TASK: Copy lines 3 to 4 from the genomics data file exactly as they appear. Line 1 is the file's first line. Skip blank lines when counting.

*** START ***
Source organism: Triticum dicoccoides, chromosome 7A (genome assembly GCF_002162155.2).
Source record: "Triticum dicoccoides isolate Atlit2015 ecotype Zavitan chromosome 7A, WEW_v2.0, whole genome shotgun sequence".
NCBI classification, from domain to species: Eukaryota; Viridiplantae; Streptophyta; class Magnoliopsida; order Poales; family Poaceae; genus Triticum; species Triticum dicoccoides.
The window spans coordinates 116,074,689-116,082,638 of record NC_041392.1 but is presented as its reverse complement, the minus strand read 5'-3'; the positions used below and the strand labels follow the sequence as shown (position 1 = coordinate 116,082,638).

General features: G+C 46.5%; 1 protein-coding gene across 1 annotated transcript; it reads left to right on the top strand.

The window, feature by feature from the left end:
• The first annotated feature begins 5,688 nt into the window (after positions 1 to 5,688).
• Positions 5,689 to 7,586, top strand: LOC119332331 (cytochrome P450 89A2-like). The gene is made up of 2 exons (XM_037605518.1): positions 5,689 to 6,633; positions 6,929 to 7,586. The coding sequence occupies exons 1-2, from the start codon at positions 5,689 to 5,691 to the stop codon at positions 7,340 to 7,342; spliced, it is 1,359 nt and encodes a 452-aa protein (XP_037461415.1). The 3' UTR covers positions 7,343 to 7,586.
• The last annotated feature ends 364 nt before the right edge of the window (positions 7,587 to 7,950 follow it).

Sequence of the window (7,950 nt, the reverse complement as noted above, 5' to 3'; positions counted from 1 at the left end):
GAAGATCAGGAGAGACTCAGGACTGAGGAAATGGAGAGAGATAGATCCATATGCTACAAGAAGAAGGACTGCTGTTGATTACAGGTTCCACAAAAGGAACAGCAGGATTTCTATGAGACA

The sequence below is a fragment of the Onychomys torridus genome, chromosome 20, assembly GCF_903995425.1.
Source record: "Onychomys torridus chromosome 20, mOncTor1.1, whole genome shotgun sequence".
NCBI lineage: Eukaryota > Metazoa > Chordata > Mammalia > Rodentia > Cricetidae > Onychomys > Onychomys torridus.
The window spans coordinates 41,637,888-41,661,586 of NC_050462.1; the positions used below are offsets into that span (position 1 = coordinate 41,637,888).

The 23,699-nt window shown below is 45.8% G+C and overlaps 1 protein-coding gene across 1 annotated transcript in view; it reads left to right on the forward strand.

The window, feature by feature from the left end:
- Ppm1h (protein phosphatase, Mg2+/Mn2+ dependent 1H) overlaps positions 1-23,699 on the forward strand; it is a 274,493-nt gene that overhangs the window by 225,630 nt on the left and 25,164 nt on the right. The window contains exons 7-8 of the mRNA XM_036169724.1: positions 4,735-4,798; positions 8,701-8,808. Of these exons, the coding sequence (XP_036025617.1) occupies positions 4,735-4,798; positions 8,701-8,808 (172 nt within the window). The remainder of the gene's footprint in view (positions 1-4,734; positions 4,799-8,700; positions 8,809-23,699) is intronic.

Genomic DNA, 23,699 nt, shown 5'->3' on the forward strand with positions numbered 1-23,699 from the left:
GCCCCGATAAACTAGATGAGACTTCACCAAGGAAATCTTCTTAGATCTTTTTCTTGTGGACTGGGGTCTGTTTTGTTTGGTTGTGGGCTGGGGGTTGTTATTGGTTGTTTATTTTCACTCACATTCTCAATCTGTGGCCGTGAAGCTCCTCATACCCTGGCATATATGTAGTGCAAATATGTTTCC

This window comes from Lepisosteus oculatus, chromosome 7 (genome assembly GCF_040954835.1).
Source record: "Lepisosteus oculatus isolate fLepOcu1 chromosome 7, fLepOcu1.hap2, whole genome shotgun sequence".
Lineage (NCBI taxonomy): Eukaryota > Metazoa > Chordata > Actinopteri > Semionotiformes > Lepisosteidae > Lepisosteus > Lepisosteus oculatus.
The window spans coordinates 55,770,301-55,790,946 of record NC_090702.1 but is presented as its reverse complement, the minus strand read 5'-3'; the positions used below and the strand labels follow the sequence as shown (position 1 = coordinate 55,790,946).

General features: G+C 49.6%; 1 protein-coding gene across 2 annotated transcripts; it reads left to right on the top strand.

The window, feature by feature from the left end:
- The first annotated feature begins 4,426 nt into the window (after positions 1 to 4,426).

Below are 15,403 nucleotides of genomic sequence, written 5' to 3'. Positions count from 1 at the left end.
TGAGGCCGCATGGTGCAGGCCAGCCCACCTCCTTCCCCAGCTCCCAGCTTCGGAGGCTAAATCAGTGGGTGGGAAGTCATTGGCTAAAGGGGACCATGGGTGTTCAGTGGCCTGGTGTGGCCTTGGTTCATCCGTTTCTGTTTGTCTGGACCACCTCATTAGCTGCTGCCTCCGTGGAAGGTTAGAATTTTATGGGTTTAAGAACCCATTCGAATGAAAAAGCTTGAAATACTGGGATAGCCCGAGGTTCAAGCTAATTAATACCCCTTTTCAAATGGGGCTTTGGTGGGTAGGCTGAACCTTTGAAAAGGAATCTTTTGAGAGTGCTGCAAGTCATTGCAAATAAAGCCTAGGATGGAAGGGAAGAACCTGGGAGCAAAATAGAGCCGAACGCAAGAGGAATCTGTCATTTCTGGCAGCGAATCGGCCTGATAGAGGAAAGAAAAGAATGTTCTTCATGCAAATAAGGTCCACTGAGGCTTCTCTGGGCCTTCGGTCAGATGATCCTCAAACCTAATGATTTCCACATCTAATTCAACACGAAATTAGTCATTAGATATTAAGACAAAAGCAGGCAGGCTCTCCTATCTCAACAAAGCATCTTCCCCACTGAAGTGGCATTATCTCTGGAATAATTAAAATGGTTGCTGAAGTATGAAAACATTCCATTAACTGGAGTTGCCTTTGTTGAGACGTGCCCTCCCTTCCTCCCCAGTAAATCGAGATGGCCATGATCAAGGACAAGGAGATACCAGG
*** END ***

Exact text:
NCBI classification, from domain to species: Eukaryota; Viridiplantae; Streptophyta; class Magnoliopsida; order Poales; family Poaceae; genus Triticum; species Triticum dicoccoides.
The window spans coordinates 116,074,689-116,082,638 of record NC_041392.1 but is presented as its reverse complement, the minus strand read 5'-3'; the positions used below and the strand labels follow the sequence as shown (position 1 = coordinate 116,082,638).